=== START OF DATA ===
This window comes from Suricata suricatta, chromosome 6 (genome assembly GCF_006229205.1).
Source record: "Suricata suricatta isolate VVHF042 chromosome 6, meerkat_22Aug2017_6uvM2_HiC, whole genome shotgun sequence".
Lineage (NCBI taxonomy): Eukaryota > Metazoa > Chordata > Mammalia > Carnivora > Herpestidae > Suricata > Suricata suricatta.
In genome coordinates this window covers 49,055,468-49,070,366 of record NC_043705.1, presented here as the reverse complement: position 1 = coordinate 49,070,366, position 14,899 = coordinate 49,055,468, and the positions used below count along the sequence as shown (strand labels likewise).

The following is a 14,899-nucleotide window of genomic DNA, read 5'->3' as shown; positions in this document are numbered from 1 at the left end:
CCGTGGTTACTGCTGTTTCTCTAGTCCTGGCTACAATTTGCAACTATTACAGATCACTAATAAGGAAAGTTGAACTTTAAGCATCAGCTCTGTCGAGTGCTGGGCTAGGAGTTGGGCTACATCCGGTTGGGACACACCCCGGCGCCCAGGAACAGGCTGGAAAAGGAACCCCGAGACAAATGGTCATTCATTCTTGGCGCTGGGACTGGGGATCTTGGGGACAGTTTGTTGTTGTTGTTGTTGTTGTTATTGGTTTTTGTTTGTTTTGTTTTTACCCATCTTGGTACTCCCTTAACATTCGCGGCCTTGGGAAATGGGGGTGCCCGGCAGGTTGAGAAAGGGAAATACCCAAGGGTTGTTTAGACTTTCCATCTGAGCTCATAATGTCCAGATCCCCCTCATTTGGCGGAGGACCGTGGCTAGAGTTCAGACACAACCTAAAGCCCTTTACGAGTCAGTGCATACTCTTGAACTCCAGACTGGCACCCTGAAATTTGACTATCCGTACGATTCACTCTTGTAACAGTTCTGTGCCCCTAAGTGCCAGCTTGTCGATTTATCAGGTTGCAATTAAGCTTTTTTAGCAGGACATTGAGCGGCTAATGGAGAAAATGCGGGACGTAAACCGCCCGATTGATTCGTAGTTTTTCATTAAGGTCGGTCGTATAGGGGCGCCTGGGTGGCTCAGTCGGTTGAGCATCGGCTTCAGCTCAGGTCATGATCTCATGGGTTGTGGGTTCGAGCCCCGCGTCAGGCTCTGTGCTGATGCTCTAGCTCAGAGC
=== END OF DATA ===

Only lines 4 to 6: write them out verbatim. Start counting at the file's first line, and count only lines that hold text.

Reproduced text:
In genome coordinates this window covers 49,055,468-49,070,366 of record NC_043705.1, presented here as the reverse complement: position 1 = coordinate 49,070,366, position 14,899 = coordinate 49,055,468, and the positions used below count along the sequence as shown (strand labels likewise).

The following is a 14,899-nucleotide window of genomic DNA, read 5'->3' as shown; positions in this document are numbered from 1 at the left end:
CCGTGGTTACTGCTGTTTCTCTAGTCCTGGCTACAATTTGCAACTATTACAGATCACTAATAAGGAAAGTTGAACTTTAAGCATCAGCTCTGTCGAGTGCTGGGCTAGGAGTTGGGCTACATCCGGTTGGGACACACCCCGGCGCCCAGGAACAGGCTGGAAAAGGAACCCCGAGACAAATGGTCATTCATTCTTGGCGCTGGGACTGGGGATCTTGGGGACAGTTTGTTGTTGTTGTTGTTGTTGTTATTGGTTTTTGTTTGTTTTGTTTTTACCCATCTTGGTACTCCCTTAACATTCGCGGCCTTGGGAAATGGGGGTGCCCGGCAGGTTGAGAAAGGGAAATACCCAAGGGTTGTTTAGACTTTCCATCTGAGCTCATAATGTCCAGATCCCCCTCATTTGGCGGAGGACCGTGGCTAGAGTTCAGACACAACCTAAAGCCCTTTACGAGTCAGTGCATACTCTTGAACTCCAGACTGGCACCCTGAAATTTGACTATCCGTACGATTCACTCTTGTAACAGTTCTGTGCCCCTAAGTGCCAGCTTGTCGATTTATCAGGTTGCAATTAAGCTTTTTTAGCAGGACATTGAGCGGCTAATGGAGAAAATGCGGGACGTAAACCGCCCGATTGATTCGTAGTTTTTCATTAAGGTCGGTCGTATAGGGGCGCCTGGGTGGCTCAGTCGGTTGAGCATCGGCTTCAGCTCAGGTCATGATCTCATGGGTTGTGGGTTCGAGCCCCGCGTCAGGCTCTGTGCTGATGCTCTAGCTCAGAGC